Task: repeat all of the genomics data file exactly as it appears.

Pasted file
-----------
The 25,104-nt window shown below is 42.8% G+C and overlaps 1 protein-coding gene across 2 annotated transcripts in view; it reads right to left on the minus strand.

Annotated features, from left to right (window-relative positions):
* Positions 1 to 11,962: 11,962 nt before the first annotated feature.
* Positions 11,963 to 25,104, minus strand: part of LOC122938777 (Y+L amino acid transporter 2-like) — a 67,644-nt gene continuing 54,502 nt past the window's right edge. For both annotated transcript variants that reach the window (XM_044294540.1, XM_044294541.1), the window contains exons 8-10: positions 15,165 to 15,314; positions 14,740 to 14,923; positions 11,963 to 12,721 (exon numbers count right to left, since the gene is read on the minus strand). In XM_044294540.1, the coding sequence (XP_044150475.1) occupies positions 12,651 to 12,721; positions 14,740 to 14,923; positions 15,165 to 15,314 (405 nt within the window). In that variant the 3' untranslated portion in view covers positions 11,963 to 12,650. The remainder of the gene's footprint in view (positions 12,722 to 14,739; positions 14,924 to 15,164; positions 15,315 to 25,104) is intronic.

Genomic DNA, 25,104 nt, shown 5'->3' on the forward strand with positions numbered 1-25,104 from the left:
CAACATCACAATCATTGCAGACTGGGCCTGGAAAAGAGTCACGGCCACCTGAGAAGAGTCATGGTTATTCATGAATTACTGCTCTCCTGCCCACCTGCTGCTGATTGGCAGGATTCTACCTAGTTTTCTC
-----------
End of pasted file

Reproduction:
The 25,104-nt window shown below is 42.8% G+C and overlaps 1 protein-coding gene across 2 annotated transcripts in view; it reads right to left on the minus strand.

Annotated features, from left to right (window-relative positions):
* Positions 1 to 11,962: 11,962 nt before the first annotated feature.
* Positions 11,963 to 25,104, minus strand: part of LOC122938777 (Y+L amino acid transporter 2-like) — a 67,644-nt gene continuing 54,502 nt past the window's right edge. For both annotated transcript variants that reach the window (XM_044294540.1, XM_044294541.1), the window contains exons 8-10: positions 15,165 to 15,314; positions 14,740 to 14,923; positions 11,963 to 12,721 (exon numbers count right to left, since the gene is read on the minus strand). In XM_044294540.1, the coding sequence (XP_044150475.1) occupies positions 12,651 to 12,721; positions 14,740 to 14,923; positions 15,165 to 15,314 (405 nt within the window). In that variant the 3' untranslated portion in view covers positions 11,963 to 12,650. The remainder of the gene's footprint in view (positions 12,722 to 14,739; positions 14,924 to 15,164; positions 15,315 to 25,104) is intronic.

Genomic DNA, 25,104 nt, shown 5'->3' on the forward strand with positions numbered 1-25,104 from the left:
CAACATCACAATCATTGCAGACTGGGCCTGGAAAAGAGTCACGGCCACCTGAGAAGAGTCATGGTTATTCATGAATTACTGCTCTCCTGCCCACCTGCTGCTGATTGGCAGGATTCTACCTAGTTTTCTC